Sayli Sosa explains the colonial history behind Cuba’s Jardines de la Reina (The Queen’s Gardens) and describes what is special about this passage, saying that for Christopher Columbus, it was a paradise, “a labyrinthine archipelago in which the mangroves, thickets and dunes painted an exotic and unknown landscape for the discoverer.” Here are excerpts centering on its protected status and seemingly everlasting beauty.
[. . .] The relative distance from terra firma (some 50 nautical miles) and its complicated channels, as well as the hundreds of islets that comprised it, made of the Jardines de la Reina archipelago a practically unexplored place which survived five centuries of depredation. Its waters and cays, however, can tell stories of corsairs and pirates, the slave trade, sunken ships and fishers’ families that inhabited them since the late 19th century until the 1960s.
In 1996 the Cuban State declared Jardines de la Reina a Zone Under Special Regimen of Use and Protection; later, in 2002, it was proposed that it be declared a National Park, a decision approved in 2010. This management category implies guaranteeing the conservation and sustainable use of the biodiversity, taking into account that it is one of the priorities of the Cuban Environment and Development National Program. Commercial fishing is forbidden there and tourist-related activity has special characteristics.
Located to the south of the main island, from Cayo Bretón to Cabeza del Este, the group of islets and the sea surrounding them takes up more than 2,000 square kilometers, in the territory of two provinces: Ciego de Avila and Camagüey, which turn it into one of the best conserved areas of the Caribbean.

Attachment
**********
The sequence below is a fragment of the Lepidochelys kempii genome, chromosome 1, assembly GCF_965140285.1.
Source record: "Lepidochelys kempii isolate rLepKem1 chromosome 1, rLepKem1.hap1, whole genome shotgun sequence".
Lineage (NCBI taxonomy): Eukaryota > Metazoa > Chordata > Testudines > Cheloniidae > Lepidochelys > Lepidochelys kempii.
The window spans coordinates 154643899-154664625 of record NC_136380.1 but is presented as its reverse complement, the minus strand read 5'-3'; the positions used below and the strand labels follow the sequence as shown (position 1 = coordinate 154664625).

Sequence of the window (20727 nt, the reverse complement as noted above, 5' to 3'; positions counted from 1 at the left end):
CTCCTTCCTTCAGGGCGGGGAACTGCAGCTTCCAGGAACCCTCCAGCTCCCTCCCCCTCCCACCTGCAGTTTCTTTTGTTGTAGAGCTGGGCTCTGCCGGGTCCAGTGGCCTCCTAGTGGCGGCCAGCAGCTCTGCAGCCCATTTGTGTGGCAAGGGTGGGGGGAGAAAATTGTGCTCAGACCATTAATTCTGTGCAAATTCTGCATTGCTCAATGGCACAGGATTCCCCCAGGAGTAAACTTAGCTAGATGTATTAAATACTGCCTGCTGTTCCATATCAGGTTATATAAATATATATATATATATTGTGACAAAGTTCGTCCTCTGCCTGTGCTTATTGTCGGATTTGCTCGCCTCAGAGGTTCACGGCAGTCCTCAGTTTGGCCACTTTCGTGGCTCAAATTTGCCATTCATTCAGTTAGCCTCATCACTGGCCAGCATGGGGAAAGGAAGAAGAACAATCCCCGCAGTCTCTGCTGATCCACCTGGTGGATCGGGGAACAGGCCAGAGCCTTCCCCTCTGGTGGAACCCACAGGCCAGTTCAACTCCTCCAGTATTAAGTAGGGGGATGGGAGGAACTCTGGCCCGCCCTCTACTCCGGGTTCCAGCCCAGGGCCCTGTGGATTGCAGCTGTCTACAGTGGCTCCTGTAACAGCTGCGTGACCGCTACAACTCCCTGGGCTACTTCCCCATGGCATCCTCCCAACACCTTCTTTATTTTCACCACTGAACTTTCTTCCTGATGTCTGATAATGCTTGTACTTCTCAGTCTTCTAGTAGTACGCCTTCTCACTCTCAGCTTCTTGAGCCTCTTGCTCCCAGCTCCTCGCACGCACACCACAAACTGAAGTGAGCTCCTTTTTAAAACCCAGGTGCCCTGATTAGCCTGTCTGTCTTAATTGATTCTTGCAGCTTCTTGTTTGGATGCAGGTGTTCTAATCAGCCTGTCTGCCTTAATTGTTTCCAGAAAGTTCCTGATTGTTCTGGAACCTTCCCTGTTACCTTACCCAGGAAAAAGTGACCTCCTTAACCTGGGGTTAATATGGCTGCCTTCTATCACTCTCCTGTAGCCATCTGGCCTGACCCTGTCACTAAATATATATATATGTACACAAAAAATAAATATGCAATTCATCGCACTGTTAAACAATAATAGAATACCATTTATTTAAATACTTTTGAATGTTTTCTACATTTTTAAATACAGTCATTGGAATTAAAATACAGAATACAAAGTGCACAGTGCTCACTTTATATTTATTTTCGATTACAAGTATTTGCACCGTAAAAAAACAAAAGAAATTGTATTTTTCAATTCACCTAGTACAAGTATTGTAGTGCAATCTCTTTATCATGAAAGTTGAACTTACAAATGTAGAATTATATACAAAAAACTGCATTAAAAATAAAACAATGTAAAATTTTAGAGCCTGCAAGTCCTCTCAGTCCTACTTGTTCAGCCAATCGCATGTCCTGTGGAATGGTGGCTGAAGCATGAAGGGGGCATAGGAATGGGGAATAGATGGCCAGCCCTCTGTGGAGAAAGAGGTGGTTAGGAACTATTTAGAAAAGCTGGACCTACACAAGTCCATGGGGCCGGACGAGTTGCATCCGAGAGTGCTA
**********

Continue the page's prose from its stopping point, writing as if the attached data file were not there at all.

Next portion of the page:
Noel López Fernández, a guide diver of the Avalon international diving station and who has even been called “a shark whisperer,” is clear about this. “It is a unique area, a biodiversity reserve, even of species not yet registered. It contributes to the entire Caribbean and even the United States. There’s a tremendous connection, the sea currents that pass through the south of Cuba carry with them fish larvae and corals through the Straits of Florida and even reach North Carolina.
“For example, the guasa (grouper) has in Jardines de la Reina an incomparable habitat, not just in our geographical zone, but worldwide. From the economic point of view, it is also an invaluable source of resources. Not because of the fishing, but rather because of the tourism-related activity which has particular conditions there.”
Noel refers to the Avalon international diving station, which promotes very attractive options for tourists not seeking sun and beach but rather direct contact with and the observation of nature. Underwater photography and swimming with sharks and crocodiles are powerful attractions guaranteed the year round. [. . .]
For full article, see http://oncubamagazine.com/economy-business/gardens-worthy-of-queen/